Markers permit the user to obtain data readouts from a fixed location over multiple scans.

Each plane can have its overall transparency adjusted, to display data that lies beneath.

Main Window

The main control window of the display program is subdivided into tabs.

Available Fields

Real-time Display Main Window

This tab lists all available fields from the moment server, along with their minimum and maximum values. PPI/RHI displays or A-scope windows can be launched from here by clicking on the appropriate checkbox. In the figure, the Reflectivity PPI/RHI display has been opened by clicking the checkbox. The user may adjust lower and upper limits of the displayed data using the Min/Max columns - click the number to show an editor where the new limts may be entered.

The Field, Units and Description columns are purely informational and cannot be updated.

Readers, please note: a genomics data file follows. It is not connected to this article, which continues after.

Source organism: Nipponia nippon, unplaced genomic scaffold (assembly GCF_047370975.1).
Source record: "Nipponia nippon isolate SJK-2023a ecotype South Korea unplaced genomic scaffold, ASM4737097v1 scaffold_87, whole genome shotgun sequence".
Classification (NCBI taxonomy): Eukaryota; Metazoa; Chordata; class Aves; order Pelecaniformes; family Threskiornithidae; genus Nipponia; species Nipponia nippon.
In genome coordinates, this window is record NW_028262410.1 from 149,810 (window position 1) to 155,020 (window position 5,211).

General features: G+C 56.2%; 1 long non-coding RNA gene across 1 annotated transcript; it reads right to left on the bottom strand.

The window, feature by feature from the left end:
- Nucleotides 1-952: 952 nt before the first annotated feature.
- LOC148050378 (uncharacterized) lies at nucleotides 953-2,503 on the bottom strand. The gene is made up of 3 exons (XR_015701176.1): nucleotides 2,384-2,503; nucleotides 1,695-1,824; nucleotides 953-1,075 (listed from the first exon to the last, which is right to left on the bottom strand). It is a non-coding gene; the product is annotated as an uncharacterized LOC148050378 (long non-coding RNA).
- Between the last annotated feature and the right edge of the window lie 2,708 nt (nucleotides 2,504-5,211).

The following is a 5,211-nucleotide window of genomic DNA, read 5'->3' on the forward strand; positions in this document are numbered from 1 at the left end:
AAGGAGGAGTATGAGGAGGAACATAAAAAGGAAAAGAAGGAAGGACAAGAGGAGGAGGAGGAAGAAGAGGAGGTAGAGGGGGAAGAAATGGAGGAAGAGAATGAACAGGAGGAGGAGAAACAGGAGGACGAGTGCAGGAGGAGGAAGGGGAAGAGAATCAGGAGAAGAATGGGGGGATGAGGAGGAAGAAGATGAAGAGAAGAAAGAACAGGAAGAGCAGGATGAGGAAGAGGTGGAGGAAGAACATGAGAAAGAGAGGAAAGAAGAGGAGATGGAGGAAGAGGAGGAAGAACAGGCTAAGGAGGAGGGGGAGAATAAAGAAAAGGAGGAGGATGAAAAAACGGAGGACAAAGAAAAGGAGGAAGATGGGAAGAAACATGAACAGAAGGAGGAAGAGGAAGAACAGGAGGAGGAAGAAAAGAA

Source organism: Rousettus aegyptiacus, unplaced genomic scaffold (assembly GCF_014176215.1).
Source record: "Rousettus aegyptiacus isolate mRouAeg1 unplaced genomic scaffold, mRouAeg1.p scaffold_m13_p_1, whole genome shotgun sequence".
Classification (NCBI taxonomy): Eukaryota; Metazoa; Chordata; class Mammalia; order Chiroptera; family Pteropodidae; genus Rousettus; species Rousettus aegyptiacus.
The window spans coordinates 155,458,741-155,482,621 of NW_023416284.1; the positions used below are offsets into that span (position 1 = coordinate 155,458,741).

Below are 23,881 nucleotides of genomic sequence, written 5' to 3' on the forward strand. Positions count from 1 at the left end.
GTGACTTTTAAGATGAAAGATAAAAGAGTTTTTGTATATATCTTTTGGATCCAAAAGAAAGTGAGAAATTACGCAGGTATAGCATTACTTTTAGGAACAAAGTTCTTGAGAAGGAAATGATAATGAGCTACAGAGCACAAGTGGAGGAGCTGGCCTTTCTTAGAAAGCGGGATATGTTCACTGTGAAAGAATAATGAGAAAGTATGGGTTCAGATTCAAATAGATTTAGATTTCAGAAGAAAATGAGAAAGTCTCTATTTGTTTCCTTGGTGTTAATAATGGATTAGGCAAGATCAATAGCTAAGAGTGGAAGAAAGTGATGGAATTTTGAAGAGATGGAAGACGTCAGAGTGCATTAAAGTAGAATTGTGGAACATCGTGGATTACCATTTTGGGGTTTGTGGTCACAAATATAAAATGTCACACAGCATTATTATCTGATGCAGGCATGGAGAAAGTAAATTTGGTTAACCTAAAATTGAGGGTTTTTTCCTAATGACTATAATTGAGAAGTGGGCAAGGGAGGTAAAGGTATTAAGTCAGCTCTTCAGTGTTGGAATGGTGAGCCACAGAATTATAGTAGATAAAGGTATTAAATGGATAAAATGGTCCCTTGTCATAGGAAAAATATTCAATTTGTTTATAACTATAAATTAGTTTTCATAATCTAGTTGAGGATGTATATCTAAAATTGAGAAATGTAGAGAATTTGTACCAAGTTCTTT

This tab shows a time history of transmitter power, and a summary of the transmitter operating state. It is intended as a quick monitor of transmitter status.


This tab permits the transparency of individual layers presented in the display program to be modified. The default background color of the windows (where the base map data is transparent) may also be changed.


Lists information about aircraft tracks, if available from the signal processor. One track may be highlighted for closer examination, and track histories may be cleared.

Display Windows

PPI Window

Real-time Display PPI Window

The Plan Position Indicator (PPI) display shows a range vs. azimuth display. Color values indicate the variable value at each point. The display on screen is the composited result from multiple bitmap layers, including the base map, radar data, overlay and heads-up display. Each of these features may be disabled or partially made transparent.

On the right side is an annotation pane. Color scale information pertaining to the PPI window is shown here, along with units. Also included is at-a-glance information such as polarization mode, transmitter power, date and time of the radar.